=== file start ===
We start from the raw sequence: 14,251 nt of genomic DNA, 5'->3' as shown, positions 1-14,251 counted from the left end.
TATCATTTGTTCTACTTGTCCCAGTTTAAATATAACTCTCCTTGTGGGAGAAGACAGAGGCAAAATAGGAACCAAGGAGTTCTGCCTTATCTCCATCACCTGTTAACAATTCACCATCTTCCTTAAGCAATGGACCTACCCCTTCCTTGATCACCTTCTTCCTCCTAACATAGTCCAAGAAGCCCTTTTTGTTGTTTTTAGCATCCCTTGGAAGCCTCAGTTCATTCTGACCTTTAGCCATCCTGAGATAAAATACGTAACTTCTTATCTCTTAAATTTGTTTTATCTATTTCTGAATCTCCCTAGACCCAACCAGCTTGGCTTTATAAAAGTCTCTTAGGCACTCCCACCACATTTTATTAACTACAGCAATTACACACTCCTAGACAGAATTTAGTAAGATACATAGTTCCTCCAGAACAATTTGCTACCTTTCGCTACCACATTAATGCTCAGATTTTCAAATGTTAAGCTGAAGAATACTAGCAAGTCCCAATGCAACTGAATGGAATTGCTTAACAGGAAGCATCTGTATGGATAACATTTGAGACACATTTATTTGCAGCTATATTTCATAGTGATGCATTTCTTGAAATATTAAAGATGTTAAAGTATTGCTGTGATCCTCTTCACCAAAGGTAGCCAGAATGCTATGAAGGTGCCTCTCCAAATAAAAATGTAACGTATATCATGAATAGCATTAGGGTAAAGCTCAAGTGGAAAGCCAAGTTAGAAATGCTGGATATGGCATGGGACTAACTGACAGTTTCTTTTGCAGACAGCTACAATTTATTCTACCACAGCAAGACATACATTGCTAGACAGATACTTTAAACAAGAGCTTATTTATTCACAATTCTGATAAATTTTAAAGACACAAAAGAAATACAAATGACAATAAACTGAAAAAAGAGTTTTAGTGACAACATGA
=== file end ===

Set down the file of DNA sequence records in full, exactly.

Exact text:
We start from the raw sequence: 14,251 nt of genomic DNA, 5'->3' as shown, positions 1-14,251 counted from the left end.
TATCATTTGTTCTACTTGTCCCAGTTTAAATATAACTCTCCTTGTGGGAGAAGACAGAGGCAAAATAGGAACCAAGGAGTTCTGCCTTATCTCCATCACCTGTTAACAATTCACCATCTTCCTTAAGCAATGGACCTACCCCTTCCTTGATCACCTTCTTCCTCCTAACATAGTCCAAGAAGCCCTTTTTGTTGTTTTTAGCATCCCTTGGAAGCCTCAGTTCATTCTGACCTTTAGCCATCCTGAGATAAAATACGTAACTTCTTATCTCTTAAATTTGTTTTATCTATTTCTGAATCTCCCTAGACCCAACCAGCTTGGCTTTATAAAAGTCTCTTAGGCACTCCCACCACATTTTATTAACTACAGCAATTACACACTCCTAGACAGAATTTAGTAAGATACATAGTTCCTCCAGAACAATTTGCTACCTTTCGCTACCACATTAATGCTCAGATTTTCAAATGTTAAGCTGAAGAATACTAGCAAGTCCCAATGCAACTGAATGGAATTGCTTAACAGGAAGCATCTGTATGGATAACATTTGAGACACATTTATTTGCAGCTATATTTCATAGTGATGCATTTCTTGAAATATTAAAGATGTTAAAGTATTGCTGTGATCCTCTTCACCAAAGGTAGCCAGAATGCTATGAAGGTGCCTCTCCAAATAAAAATGTAACGTATATCATGAATAGCATTAGGGTAAAGCTCAAGTGGAAAGCCAAGTTAGAAATGCTGGATATGGCATGGGACTAACTGACAGTTTCTTTTGCAGACAGCTACAATTTATTCTACCACAGCAAGACATACATTGCTAGACAGATACTTTAAACAAGAGCTTATTTATTCACAATTCTGATAAATTTTAAAGACACAAAAGAAATACAAATGACAATAAACTGAAAAAAGAGTTTTAGTGACAACATGA